Published September 25, 2019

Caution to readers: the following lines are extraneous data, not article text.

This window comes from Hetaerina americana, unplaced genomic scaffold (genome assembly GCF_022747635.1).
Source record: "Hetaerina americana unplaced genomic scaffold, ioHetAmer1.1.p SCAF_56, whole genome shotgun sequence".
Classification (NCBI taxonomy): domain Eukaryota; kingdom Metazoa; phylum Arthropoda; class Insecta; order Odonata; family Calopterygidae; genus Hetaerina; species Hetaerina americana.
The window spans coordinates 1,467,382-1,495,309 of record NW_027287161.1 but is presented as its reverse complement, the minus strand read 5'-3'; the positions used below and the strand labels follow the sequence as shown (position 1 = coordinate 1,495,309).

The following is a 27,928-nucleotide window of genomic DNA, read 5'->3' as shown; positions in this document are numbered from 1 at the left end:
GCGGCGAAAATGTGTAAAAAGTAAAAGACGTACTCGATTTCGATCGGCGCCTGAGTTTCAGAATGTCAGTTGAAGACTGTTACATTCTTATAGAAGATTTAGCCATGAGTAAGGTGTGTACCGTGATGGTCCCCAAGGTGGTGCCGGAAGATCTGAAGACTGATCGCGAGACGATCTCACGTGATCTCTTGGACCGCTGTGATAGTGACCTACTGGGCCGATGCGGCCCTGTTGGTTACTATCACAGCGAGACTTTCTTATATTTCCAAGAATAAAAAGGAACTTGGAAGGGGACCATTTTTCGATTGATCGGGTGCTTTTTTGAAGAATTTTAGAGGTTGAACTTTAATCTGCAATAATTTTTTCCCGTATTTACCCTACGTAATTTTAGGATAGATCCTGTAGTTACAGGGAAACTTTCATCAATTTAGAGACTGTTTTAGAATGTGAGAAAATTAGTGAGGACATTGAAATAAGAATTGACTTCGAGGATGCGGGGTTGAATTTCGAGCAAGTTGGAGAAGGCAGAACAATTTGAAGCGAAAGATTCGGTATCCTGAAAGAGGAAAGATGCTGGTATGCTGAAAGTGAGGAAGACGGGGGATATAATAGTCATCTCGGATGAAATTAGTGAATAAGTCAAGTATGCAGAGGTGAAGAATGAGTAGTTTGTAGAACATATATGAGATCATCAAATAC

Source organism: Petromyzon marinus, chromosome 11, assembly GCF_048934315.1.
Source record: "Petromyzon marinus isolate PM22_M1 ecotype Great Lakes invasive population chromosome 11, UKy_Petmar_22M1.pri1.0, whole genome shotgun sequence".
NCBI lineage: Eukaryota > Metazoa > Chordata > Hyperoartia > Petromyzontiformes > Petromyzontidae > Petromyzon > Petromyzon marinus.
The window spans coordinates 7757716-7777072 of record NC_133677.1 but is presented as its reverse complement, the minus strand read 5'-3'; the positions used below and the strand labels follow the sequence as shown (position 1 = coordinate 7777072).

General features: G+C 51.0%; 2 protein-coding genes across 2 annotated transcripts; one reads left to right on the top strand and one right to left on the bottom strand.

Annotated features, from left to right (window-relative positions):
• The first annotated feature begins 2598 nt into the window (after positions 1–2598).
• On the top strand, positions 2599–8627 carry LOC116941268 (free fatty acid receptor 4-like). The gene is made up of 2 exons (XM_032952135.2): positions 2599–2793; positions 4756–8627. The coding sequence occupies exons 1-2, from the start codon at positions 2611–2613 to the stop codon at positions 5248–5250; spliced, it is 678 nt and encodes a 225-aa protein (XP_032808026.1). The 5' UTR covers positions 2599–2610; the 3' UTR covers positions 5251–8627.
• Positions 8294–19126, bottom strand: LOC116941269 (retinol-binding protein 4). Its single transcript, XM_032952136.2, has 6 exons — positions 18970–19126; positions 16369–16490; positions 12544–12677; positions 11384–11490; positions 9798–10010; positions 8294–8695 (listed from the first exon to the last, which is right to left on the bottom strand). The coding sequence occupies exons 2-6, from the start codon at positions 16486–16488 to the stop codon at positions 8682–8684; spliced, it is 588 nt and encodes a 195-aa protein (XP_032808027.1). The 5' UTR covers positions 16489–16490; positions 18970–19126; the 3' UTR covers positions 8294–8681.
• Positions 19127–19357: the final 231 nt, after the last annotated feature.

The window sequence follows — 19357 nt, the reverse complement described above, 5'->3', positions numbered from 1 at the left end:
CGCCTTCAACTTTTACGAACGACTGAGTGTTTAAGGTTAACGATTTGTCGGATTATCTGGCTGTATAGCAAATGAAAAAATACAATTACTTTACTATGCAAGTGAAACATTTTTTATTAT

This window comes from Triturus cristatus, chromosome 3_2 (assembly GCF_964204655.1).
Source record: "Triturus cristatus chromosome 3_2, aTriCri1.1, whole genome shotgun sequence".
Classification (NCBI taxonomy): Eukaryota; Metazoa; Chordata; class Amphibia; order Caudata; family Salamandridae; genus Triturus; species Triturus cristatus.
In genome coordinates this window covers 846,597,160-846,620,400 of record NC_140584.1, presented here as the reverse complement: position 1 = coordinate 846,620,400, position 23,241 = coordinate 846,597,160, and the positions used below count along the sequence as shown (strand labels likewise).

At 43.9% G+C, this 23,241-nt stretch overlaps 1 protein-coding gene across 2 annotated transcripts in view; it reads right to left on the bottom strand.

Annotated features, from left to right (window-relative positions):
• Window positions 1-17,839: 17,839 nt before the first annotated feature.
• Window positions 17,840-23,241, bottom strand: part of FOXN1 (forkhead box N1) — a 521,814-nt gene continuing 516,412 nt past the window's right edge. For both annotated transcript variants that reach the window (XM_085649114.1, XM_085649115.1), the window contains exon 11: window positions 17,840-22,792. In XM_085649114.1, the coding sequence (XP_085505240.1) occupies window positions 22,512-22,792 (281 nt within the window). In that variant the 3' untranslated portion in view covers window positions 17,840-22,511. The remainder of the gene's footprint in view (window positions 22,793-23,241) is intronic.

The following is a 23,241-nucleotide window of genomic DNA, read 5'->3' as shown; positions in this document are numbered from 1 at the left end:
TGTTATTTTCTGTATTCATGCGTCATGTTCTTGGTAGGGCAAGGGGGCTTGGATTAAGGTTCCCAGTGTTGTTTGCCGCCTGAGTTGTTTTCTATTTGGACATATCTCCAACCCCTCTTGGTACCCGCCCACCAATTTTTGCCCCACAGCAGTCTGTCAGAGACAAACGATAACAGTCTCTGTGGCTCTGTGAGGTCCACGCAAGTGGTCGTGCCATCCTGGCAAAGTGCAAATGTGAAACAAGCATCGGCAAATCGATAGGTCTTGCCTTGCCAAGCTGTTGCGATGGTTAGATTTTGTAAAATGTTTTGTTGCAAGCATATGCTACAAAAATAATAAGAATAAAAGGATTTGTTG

This video was recorded by Cameron Willis and Daniel Bogre Udell in Connecticut, USA. Croatian is spoken in Croatia, Bosnia and Herzegovina, and throughout neighboring Europe. Standard Croatian is based upon a dialect called Shtokavian, although other Croatian dialects exist, such as Chakavian, Kajkavian, and four Shtokavian varieties. An earlier form of Shtokavian served as the regional lingua franca, and thus has also become the basis for Standard Serbian, Bosnian, and Montenegrin, which are closely related to Croatian. The term Serbo-Croatian used to describe all of the varieties under one umbrella, but is no longer encouraged due to its political implications, and it should be noted that the speakers themselves do not prefer this term. Croatian orthography was standardized during the Illyrian period of the 19th century in which a political, cultural, and linguistic movement sought to unite the various South Slavic communities. This had the effect of adopting an altered Latin script for Croatian literature. The matter of distinguishing Croatian dialects and languages today is complicated by political perceptions and national identities within the region, so that normal linguistic indicators such as lexical similarity and mutual intelligibility are not the primary drivers of language and dialect recognition. Croatian is spoken by almost 6 million people around the world. It is a Western Slavic language belonging to the Indo-European language family.